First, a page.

Andillrian held up her hand, and for the first time he noticed she held a yal fruit, a small, yellow fruit similar to an apple, but with a distinct bitterness that he had yet to learn to enjoy.
“Eat,” she ordered, dropping the fruit into his open palms.
Holding it up to his lips, he reluctantly took a bite. His lips puckered as the sour juice rushed into his dry mouth. Closing his eyes, he chewed, wishing away the horrid taste. It usually took two or three bites until he became accustomed to the bitterness of the fruit, but somehow, he knew this instance would take longer.
He swallowed, cringing when the fruit slid down his throat. He looked up expectantly at Andillrian, hoping that since she had seen him take a bite she'd be satisfied, but her stern expression didn't budge. It was like she'd taken on the role of his mother waiting for him to eat his peas, prepared to stand over him for the rest of the night until he'd finished the task.
Slumping his shoulders forward in defeat, Darrak braced himself and took another bite. Andillrian continued to stand over him while he begrudgingly ate the rest of the yal fruit. It seemed like hours until he finally had nothing but the core remaining. Doing his best to suppress a burp, he wrapped the remains of the fruit in a hanky and placed it on his bedside table.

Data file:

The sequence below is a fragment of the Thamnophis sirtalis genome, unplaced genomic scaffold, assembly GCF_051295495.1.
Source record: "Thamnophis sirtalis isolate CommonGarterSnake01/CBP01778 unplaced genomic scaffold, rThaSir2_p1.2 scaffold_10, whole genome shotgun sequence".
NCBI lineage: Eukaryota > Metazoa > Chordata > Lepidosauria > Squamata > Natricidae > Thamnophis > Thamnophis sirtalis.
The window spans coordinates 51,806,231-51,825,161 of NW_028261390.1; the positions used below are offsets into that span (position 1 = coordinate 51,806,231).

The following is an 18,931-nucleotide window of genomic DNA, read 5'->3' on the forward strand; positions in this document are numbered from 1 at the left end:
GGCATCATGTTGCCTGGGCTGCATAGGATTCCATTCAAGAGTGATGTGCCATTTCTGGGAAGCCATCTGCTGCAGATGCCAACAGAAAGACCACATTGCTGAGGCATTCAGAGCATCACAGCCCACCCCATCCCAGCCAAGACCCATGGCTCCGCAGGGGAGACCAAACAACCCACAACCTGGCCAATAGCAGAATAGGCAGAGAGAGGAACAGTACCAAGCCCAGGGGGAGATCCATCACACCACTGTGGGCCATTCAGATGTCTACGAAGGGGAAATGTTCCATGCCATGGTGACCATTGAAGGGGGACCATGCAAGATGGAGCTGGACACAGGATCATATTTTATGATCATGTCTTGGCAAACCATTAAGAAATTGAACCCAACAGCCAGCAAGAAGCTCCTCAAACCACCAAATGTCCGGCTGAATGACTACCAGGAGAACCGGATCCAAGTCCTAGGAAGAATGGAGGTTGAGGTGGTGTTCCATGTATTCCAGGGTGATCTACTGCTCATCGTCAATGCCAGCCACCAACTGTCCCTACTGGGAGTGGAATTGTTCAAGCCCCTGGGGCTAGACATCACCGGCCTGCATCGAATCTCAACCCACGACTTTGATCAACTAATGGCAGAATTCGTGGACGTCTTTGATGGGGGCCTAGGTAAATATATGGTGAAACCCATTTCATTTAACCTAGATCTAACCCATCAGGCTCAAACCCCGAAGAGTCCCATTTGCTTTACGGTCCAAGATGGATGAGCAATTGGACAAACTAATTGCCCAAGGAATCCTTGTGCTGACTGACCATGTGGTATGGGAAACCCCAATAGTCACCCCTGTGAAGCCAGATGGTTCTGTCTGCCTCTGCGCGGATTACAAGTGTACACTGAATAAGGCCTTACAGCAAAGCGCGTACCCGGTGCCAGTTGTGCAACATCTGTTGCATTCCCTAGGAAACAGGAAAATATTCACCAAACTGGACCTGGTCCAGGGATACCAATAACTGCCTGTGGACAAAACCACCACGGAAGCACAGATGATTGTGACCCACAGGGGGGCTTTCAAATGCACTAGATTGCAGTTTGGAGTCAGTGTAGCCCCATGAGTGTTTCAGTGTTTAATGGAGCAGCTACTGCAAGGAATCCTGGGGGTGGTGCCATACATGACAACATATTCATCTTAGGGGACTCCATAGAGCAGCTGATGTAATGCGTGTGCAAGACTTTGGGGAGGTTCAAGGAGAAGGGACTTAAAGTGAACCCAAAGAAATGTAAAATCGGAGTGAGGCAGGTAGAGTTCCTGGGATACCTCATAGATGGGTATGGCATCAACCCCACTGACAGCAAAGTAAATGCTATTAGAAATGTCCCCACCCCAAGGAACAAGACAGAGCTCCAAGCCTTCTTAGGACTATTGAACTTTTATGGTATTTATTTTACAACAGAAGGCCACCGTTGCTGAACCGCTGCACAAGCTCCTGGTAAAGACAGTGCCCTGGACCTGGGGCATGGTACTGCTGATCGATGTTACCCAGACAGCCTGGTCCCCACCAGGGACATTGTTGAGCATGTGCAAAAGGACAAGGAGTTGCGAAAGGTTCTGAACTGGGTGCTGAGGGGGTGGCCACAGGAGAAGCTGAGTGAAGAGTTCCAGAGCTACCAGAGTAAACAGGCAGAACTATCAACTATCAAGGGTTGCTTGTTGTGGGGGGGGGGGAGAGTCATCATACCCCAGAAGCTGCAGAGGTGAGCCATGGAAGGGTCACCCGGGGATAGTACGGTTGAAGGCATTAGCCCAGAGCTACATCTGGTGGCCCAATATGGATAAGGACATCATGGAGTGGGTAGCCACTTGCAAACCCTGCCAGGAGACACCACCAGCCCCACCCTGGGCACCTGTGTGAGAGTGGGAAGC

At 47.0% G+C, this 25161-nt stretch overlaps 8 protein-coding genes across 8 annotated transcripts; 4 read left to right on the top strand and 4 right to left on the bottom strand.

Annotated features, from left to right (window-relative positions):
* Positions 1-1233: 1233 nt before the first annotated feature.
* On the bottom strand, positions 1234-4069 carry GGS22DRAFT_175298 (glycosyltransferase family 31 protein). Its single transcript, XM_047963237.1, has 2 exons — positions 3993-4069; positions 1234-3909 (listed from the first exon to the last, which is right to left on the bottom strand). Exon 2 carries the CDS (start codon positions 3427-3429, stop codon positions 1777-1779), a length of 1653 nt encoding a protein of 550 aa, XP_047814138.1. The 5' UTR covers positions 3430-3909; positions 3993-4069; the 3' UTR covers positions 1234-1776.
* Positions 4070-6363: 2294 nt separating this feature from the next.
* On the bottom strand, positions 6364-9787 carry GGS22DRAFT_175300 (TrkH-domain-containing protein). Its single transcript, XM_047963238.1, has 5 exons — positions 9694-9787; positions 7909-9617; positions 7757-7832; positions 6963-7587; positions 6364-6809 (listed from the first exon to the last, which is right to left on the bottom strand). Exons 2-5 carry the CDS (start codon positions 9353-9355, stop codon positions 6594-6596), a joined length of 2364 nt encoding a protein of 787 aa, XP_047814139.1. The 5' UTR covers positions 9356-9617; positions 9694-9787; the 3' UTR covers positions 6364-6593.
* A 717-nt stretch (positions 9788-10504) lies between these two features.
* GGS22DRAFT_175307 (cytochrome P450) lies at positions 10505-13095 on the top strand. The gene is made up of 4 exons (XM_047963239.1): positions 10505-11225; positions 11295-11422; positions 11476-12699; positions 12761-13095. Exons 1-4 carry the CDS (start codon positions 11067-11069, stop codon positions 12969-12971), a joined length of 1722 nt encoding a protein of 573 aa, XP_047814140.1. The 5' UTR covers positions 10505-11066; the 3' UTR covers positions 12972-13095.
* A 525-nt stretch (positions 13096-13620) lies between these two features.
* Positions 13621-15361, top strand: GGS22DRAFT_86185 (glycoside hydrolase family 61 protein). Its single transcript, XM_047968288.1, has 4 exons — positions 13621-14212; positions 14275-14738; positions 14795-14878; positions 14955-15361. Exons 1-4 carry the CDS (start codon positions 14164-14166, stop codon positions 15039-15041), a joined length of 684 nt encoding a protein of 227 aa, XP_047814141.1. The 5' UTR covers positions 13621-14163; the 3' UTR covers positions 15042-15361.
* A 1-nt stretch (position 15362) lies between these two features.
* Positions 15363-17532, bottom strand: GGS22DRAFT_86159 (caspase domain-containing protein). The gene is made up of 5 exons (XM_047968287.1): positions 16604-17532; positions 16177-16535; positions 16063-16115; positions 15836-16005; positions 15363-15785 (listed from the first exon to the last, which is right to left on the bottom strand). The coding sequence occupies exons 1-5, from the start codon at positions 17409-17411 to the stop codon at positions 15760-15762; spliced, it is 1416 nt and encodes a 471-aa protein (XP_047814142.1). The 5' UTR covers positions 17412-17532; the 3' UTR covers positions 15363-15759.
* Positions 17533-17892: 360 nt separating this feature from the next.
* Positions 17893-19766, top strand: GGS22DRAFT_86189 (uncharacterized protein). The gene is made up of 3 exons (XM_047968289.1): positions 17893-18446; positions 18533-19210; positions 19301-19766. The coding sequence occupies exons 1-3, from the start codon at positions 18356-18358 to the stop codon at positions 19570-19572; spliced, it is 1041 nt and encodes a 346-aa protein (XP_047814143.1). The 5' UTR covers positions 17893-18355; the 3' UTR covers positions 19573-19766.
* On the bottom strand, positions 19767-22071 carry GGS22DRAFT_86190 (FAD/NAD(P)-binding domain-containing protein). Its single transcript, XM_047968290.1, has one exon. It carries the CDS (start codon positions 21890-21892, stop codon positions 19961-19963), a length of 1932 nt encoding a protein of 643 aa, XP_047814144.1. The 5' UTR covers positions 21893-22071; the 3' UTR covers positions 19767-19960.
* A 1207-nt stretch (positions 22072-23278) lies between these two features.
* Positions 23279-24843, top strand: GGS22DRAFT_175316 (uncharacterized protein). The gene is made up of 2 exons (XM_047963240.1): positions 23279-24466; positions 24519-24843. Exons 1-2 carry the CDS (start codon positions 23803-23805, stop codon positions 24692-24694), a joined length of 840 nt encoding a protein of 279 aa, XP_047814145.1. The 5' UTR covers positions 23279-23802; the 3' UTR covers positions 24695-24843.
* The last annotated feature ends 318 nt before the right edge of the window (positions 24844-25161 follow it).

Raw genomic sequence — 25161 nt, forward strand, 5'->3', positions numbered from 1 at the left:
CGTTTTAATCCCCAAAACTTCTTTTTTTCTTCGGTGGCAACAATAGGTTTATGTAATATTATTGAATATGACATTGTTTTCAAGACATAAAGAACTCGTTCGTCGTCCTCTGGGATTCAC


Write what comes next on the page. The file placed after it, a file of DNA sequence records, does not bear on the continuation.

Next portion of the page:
His stomach felt like it was seconds away from bursting, and he had to force himself to ignore the pains beginning to ravage his abdomen. He didn't want Andillrian to see how much discomfort eating one small piece of fruit had caused him. It stood as proof that he'd been more reckless with his health than he wanted to admit, particularly to Andillrian.  He didn't want her to know exactly how delicate his situation had become in just three short days. She worried enough about him as it was. He didn't need to add to her concern.